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Endless Forms wins William M. B. Berger Prize for British Art History

19th August 2010

The catalogue for the Fitzwilliam Museum's Endless Forms: Charles Darwin, Natural Science and the Visual Arts exhibition has won a prestigious award.

Endless Forms, which was edited by Diana Donald and Jane Munro, was named as the recipient of the 2009 William M. B. Berger Prize for British Art History.

It examines the links between the evolutionary theories of Charles Darwin and the art of the 19th century and was lauded by the Art Newspaper as 'well-argued and brilliantly illustrated'.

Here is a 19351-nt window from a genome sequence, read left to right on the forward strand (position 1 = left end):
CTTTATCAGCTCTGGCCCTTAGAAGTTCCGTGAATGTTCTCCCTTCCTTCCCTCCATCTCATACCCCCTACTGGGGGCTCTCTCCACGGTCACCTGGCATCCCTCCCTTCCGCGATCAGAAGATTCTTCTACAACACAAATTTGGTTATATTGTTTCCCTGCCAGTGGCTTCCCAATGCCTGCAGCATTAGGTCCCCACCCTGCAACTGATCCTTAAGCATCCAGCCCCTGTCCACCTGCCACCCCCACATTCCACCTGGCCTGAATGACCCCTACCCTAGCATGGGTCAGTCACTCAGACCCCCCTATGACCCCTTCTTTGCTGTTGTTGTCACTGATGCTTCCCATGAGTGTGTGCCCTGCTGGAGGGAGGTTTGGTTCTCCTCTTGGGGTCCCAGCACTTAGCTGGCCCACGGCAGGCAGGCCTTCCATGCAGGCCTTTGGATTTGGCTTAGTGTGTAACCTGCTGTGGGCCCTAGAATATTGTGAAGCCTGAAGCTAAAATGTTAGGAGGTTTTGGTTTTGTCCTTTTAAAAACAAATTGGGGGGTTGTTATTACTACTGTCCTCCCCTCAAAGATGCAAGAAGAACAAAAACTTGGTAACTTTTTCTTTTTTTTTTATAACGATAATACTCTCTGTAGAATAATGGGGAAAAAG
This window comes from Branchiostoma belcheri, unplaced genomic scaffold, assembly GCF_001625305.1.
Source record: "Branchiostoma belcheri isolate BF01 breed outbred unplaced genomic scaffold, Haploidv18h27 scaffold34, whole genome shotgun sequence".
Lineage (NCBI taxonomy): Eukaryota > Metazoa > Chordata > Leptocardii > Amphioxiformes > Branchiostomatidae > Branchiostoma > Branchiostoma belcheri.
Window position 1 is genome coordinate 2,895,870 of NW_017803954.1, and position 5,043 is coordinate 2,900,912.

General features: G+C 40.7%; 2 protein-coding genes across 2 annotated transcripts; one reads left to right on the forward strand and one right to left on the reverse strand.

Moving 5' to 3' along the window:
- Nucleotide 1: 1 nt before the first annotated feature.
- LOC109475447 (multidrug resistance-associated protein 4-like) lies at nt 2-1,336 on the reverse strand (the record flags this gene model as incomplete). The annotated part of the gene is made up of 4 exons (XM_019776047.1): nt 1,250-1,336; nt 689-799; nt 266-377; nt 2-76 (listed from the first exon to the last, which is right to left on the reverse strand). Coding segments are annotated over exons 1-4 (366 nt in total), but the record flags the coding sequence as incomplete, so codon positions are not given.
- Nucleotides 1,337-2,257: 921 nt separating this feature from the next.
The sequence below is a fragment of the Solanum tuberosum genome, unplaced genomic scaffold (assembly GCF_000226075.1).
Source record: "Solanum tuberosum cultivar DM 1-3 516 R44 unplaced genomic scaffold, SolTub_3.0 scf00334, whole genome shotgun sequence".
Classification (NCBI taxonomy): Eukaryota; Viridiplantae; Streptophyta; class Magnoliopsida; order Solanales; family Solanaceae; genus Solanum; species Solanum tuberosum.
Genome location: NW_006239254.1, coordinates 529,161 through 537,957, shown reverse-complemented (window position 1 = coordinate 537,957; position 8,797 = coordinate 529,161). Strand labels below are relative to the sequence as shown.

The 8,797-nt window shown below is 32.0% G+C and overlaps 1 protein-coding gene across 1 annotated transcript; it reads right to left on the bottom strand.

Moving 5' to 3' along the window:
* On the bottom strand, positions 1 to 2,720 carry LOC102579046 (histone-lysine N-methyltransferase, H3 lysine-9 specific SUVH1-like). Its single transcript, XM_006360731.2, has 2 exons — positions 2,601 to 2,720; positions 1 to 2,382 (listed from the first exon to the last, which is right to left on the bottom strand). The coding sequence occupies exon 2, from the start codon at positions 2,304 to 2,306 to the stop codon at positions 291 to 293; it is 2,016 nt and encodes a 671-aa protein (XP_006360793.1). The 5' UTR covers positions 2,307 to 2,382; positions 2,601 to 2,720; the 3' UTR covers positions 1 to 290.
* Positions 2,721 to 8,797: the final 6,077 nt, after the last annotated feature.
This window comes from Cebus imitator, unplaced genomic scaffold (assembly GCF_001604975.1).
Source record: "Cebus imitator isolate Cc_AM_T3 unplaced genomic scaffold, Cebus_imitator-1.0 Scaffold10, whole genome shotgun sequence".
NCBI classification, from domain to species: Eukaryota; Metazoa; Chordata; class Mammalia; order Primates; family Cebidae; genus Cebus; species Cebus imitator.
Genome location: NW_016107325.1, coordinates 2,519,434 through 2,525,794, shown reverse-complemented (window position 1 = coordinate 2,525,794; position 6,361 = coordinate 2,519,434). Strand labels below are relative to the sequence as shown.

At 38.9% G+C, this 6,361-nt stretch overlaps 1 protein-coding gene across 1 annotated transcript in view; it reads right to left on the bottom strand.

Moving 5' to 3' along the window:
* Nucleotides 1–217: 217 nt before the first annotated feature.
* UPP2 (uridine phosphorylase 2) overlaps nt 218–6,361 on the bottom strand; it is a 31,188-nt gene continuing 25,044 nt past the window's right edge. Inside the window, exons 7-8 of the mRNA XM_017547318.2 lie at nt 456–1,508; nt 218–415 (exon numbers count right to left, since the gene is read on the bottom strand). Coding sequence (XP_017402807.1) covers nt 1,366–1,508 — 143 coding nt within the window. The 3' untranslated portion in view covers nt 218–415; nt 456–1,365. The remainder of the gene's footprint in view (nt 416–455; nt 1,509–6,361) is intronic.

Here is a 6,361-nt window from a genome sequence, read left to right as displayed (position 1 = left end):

The exhibition it accompanied, which was held from June 16th to October 4th 2009, was the most popular the Cambridge-based museum has hosted to date, attracting more than 90,000 visitors.

Fitzwilliam Museum director Dr Timothy Potts said the exhibition was a 'huge success' with both the general public and the academic community.

'The catalogue is, if anything, even more important since it will be the vehicle through which the exhibition continues to have a lasting impact on scholarship,' he added.

Founded in 2001 by the Berger Collection Educational Trust and the British Art Journal, the William M. B. Berger Prize for British Art History includes a prize of GBP 5,000 and seeks to recognise the year's best art book, show or exhibition catalogue.
 

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